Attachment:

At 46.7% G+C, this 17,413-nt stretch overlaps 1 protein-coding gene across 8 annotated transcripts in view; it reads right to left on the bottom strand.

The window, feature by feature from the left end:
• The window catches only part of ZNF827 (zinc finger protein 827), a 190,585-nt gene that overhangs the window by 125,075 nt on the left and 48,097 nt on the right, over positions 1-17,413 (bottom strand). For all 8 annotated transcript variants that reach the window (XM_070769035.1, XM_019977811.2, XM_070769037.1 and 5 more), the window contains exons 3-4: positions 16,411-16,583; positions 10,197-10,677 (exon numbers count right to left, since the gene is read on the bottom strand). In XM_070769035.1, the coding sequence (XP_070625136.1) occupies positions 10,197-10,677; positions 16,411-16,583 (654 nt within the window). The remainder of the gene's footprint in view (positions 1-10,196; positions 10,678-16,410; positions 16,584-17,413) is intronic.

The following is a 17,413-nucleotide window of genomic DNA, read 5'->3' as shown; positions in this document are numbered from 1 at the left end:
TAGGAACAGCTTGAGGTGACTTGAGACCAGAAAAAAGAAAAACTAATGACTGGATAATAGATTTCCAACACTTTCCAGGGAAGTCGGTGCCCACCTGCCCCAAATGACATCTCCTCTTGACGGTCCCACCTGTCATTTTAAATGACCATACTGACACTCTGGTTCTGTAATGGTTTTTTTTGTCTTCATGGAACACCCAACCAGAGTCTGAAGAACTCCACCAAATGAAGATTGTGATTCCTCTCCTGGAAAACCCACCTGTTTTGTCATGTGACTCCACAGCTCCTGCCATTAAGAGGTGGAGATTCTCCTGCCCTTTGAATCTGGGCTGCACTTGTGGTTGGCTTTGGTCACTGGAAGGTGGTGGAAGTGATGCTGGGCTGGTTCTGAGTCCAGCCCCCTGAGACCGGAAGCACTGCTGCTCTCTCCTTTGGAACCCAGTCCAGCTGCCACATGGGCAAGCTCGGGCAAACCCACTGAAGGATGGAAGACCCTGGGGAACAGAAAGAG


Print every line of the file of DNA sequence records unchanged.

At 46.7% G+C, this 17,413-nt stretch overlaps 1 protein-coding gene across 8 annotated transcripts in view; it reads right to left on the bottom strand.

The window, feature by feature from the left end:
• The window catches only part of ZNF827 (zinc finger protein 827), a 190,585-nt gene that overhangs the window by 125,075 nt on the left and 48,097 nt on the right, over positions 1-17,413 (bottom strand). For all 8 annotated transcript variants that reach the window (XM_070769035.1, XM_019977811.2, XM_070769037.1 and 5 more), the window contains exons 3-4: positions 16,411-16,583; positions 10,197-10,677 (exon numbers count right to left, since the gene is read on the bottom strand). In XM_070769035.1, the coding sequence (XP_070625136.1) occupies positions 10,197-10,677; positions 16,411-16,583 (654 nt within the window). The remainder of the gene's footprint in view (positions 1-10,196; positions 10,678-16,410; positions 16,584-17,413) is intronic.

The following is a 17,413-nucleotide window of genomic DNA, read 5'->3' as shown; positions in this document are numbered from 1 at the left end:
TAGGAACAGCTTGAGGTGACTTGAGACCAGAAAAAAGAAAAACTAATGACTGGATAATAGATTTCCAACACTTTCCAGGGAAGTCGGTGCCCACCTGCCCCAAATGACATCTCCTCTTGACGGTCCCACCTGTCATTTTAAATGACCATACTGACACTCTGGTTCTGTAATGGTTTTTTTTGTCTTCATGGAACACCCAACCAGAGTCTGAAGAACTCCACCAAATGAAGATTGTGATTCCTCTCCTGGAAAACCCACCTGTTTTGTCATGTGACTCCACAGCTCCTGCCATTAAGAGGTGGAGATTCTCCTGCCCTTTGAATCTGGGCTGCACTTGTGGTTGGCTTTGGTCACTGGAAGGTGGTGGAAGTGATGCTGGGCTGGTTCTGAGTCCAGCCCCCTGAGACCGGAAGCACTGCTGCTCTCTCCTTTGGAACCCAGTCCAGCTGCCACATGGGCAAGCTCGGGCAAACCCACTGAAGGATGGAAGACCCTGGGGAACAGAAAGAG